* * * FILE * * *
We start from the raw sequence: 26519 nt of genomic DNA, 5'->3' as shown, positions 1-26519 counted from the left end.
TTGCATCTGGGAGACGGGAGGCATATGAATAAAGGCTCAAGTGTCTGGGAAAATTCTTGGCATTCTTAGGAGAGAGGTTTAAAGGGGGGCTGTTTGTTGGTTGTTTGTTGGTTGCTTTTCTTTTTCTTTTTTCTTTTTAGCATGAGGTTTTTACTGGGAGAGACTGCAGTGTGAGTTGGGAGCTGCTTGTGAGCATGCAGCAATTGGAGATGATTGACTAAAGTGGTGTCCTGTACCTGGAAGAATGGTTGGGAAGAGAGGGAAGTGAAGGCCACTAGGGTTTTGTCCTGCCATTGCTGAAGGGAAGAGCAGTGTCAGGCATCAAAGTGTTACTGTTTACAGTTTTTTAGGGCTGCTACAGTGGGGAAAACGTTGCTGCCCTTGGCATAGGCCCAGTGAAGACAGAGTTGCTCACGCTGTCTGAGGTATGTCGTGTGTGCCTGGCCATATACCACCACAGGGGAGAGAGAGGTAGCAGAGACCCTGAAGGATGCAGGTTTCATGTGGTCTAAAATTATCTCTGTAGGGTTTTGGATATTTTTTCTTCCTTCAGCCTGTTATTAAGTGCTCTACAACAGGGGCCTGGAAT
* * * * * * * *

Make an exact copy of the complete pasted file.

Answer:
We start from the raw sequence: 26519 nt of genomic DNA, 5'->3' as shown, positions 1-26519 counted from the left end.
TTGCATCTGGGAGACGGGAGGCATATGAATAAAGGCTCAAGTGTCTGGGAAAATTCTTGGCATTCTTAGGAGAGAGGTTTAAAGGGGGGCTGTTTGTTGGTTGTTTGTTGGTTGCTTTTCTTTTTCTTTTTTCTTTTTAGCATGAGGTTTTTACTGGGAGAGACTGCAGTGTGAGTTGGGAGCTGCTTGTGAGCATGCAGCAATTGGAGATGATTGACTAAAGTGGTGTCCTGTACCTGGAAGAATGGTTGGGAAGAGAGGGAAGTGAAGGCCACTAGGGTTTTGTCCTGCCATTGCTGAAGGGAAGAGCAGTGTCAGGCATCAAAGTGTTACTGTTTACAGTTTTTTAGGGCTGCTACAGTGGGGAAAACGTTGCTGCCCTTGGCATAGGCCCAGTGAAGACAGAGTTGCTCACGCTGTCTGAGGTATGTCGTGTGTGCCTGGCCATATACCACCACAGGGGAGAGAGAGGTAGCAGAGACCCTGAAGGATGCAGGTTTCATGTGGTCTAAAATTATCTCTGTAGGGTTTTGGATATTTTTTCTTCCTTCAGCCTGTTATTAAGTGCTCTACAACAGGGGCCTGGAAT